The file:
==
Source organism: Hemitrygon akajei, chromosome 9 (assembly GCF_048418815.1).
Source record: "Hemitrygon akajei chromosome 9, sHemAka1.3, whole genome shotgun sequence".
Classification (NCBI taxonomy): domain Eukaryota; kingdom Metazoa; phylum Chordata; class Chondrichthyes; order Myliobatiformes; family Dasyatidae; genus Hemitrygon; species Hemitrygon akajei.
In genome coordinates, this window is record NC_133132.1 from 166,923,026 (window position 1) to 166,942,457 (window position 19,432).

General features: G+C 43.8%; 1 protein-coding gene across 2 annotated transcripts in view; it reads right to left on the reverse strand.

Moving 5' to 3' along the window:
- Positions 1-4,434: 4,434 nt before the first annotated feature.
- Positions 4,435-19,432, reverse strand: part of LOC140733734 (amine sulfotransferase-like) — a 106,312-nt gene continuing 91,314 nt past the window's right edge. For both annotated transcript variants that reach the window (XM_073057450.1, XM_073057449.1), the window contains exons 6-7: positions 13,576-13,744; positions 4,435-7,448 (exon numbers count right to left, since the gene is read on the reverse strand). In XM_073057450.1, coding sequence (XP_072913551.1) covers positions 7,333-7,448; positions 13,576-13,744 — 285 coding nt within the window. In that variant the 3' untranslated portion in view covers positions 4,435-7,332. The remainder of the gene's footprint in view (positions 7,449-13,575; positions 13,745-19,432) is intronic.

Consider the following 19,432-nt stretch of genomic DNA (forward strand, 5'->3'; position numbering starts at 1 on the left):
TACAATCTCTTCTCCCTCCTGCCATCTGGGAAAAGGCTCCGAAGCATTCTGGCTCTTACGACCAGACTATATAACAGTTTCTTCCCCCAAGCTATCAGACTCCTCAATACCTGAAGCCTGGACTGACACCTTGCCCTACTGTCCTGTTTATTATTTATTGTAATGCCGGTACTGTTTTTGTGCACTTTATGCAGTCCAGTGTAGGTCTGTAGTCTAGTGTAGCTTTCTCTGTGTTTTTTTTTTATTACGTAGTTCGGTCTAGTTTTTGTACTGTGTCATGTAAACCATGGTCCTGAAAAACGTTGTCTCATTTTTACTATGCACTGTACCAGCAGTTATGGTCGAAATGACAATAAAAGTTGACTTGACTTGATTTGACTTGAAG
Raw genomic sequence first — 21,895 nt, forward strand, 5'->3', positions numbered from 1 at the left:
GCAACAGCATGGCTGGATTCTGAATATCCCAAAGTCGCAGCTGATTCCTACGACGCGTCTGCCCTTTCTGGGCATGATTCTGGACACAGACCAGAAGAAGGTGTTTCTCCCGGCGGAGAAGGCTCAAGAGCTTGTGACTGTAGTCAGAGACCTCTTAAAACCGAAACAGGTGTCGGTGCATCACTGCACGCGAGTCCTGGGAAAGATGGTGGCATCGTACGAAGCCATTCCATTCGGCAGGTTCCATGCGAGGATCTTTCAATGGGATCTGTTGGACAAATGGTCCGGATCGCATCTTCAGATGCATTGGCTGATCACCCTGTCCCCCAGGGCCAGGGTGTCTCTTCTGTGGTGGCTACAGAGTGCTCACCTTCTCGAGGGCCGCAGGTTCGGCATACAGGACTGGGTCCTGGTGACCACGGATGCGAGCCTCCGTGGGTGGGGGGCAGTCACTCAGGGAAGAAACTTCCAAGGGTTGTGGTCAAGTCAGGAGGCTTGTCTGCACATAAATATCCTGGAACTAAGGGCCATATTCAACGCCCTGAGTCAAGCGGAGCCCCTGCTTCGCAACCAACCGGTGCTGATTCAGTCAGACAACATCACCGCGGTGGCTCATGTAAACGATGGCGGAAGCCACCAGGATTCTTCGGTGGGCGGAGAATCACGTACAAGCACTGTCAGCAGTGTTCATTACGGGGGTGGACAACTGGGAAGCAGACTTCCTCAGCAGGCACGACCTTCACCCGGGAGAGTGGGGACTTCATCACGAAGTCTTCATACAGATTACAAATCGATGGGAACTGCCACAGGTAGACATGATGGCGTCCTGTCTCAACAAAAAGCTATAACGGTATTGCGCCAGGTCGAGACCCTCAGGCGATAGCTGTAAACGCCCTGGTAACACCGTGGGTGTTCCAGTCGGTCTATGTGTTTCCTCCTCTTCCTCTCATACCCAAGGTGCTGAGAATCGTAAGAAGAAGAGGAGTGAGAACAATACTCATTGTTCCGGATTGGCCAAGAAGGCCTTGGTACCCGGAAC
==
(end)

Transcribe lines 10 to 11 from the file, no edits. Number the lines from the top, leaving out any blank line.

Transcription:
TACAATCTCTTCTCCCTCCTGCCATCTGGGAAAAGGCTCCGAAGCATTCTGGCTCTTACGACCAGACTATATAACAGTTTCTTCCCCCAAGCTATCAGACTCCTCAATACCTGAAGCCTGGACTGACACCTTGCCCTACTGTCCTGTTTATTATTTATTGTAATGCCGGTACTGTTTTTGTGCACTTTATGCAGTCCAGTGTAGGTCTGTAGTCTAGTGTAGCTTTCTCTGTGTTTTTTTTTTATTACGTAGTTCGGTCTAGTTTTTGTACTGTGTCATGTAAACCATGGTCCTGAAAAACGTTGTCTCATTTTTACTATGCACTGTACCAGCAGTTATGGTCGAAATGACAATAAAAGTTGACTTGACTTGATTTGACTTGAAG
Raw genomic sequence first — 21,895 nt, forward strand, 5'->3', positions numbered from 1 at the left: